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Why Is DOJ Protecting Anti-Iran Group & Not Prosecuting It for Possessing ‘State Secrets’?

Screen shot of United Against Nuclear Iran logo on letter sent to Greek businessman Victor Restis

A lawyer representing a Greek businessman and ship owner, who has accused an anti-Iran advocacy group of falsely and maliciously identifying him as part of their campaign to name and shame individuals and companies that do business in Iran, has responded to the Justice Department’s unprecedented decision to claim state secrets privilege.

Abbe Lowell represents Victor Restis in a private lawsuit filed in the US District Court of the Southern District of New York against United Against Nuclear Iran (UANI).

The Justice Department submitted a motion [PDF] last week in which the agency indicates it has “concluded that information that would be at risk of disclosure in discovery and further proceedings is properly subject to the state secrets privilege and should be excluded from their case.” The agency also moved to dismiss the case.

Lowell wrote a letter [PDF] to Judge Edgardo Ramos raising key objections with the government’s decision to invoke the privilege, especially the fact that the government is seemingly protecting a private organization that should not legally be in possession of “state secrets,” which the government would need to go to court to protect from disclosure.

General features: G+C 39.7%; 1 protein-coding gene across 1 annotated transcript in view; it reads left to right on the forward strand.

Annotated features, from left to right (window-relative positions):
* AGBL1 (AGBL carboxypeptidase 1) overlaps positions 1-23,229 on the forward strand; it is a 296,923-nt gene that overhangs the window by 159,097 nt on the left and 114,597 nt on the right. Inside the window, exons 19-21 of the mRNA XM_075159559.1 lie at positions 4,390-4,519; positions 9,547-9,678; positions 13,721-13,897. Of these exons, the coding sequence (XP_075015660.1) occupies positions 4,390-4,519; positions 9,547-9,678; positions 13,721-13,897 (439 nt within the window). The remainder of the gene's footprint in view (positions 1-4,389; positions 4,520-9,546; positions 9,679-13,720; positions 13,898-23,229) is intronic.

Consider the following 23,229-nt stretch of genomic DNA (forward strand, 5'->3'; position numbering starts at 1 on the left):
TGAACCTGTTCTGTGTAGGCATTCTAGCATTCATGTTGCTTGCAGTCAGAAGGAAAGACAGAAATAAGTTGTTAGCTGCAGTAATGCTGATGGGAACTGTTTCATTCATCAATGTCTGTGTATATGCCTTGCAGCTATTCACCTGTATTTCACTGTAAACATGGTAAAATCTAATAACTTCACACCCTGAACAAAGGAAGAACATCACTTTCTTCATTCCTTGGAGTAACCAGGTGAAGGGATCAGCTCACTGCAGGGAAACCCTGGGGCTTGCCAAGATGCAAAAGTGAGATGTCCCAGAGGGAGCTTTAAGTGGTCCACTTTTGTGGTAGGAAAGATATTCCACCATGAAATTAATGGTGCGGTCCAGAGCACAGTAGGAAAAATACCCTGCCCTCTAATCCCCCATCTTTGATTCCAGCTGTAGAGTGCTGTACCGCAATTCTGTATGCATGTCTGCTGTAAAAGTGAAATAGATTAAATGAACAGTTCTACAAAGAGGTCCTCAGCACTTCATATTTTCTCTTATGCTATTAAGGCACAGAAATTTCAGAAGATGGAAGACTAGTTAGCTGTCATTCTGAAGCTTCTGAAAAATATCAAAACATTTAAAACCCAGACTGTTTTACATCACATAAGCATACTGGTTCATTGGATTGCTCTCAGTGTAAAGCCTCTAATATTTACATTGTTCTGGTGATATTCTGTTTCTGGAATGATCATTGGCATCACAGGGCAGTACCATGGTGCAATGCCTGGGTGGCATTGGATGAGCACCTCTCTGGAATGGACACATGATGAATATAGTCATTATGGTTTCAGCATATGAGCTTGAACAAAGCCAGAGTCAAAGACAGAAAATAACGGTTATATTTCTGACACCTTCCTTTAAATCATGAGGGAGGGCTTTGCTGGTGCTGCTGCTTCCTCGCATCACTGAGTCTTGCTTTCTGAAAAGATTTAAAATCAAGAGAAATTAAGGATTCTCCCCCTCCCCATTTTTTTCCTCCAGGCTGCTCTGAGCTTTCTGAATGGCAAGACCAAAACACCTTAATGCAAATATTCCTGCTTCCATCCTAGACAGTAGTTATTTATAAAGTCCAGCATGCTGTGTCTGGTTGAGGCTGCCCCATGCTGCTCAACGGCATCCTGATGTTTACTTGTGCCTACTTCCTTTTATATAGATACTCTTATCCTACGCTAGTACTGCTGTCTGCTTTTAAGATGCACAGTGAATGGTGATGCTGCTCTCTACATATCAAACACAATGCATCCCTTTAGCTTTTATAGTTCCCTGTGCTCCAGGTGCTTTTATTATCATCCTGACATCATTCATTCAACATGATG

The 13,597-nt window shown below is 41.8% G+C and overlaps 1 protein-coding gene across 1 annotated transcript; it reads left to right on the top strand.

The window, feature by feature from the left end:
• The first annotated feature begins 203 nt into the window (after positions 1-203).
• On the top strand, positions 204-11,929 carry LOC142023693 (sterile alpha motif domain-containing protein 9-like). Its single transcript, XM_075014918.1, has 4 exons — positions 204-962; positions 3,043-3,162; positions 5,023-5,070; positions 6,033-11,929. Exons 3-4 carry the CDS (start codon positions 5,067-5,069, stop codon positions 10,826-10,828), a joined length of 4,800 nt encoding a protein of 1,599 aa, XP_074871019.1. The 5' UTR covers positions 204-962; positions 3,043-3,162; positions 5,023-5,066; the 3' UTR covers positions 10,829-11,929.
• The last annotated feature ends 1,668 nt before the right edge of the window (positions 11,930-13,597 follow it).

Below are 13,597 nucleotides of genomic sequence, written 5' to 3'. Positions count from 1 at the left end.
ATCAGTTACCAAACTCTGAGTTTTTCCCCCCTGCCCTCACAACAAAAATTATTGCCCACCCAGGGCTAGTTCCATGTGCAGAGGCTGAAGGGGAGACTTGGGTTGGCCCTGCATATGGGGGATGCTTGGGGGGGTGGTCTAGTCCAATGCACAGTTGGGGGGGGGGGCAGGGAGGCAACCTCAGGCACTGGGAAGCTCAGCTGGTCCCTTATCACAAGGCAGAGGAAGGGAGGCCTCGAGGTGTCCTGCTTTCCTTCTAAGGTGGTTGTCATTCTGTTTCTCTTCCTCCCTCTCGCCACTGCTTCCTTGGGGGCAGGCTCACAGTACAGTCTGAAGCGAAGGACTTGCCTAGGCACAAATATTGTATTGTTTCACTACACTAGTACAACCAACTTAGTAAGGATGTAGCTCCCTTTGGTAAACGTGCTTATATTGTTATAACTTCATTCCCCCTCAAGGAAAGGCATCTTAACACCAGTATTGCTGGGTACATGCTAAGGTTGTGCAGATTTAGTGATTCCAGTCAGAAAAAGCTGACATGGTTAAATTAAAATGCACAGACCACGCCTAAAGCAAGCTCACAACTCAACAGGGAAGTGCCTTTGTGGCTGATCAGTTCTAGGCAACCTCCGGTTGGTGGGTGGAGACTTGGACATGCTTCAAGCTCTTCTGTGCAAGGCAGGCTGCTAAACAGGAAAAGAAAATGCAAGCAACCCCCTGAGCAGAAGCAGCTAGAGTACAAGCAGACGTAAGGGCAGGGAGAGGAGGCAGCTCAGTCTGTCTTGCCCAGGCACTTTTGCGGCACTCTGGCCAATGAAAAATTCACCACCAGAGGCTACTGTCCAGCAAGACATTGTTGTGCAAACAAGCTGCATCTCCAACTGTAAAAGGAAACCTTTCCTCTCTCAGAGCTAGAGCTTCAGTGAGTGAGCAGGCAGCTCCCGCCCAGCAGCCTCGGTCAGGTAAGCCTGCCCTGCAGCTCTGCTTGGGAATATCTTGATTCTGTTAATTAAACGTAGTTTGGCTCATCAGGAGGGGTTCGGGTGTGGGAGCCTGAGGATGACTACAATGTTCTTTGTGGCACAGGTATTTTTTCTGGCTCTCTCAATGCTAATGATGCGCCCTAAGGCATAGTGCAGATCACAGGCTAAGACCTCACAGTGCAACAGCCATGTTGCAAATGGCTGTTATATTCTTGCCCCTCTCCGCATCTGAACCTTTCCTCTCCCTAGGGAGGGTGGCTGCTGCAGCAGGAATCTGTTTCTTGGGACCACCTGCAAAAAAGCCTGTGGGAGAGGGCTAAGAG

“By all appearances, this would appear to be a purely private dispute between non-governmental parties concerning business dealings that do not concern the United States government,” Lowell argues. “And it is not at all clear why classified information would be in the hands of the non-government defendants or why they should not bear any burden for mishandling that information by disclosing it (something the government more typically treats as criminal conduct, espionage).

“If the issue is not the defendants’ possession of US government documents, but an attempt by the government to protect its or UANI’s relationships with others, then it is even less clear how the “state secrets” privilege would apply or why alternatives to dismissal could not easily be crafted,” Lowell adds.

The government in previous months had only indicated it would raise the “law enforcement privilege.” Now that the government claims “state secrets,” Lowell maintains the government should have to provide much more information so that Restis can meaningfully respond to the claim.

At this stage, it is not clear what the government thinks is a “state secret.” Lowell had no plans to use “state secrets” in the case and it is unclear how “state secrets could be relevant to the defense.”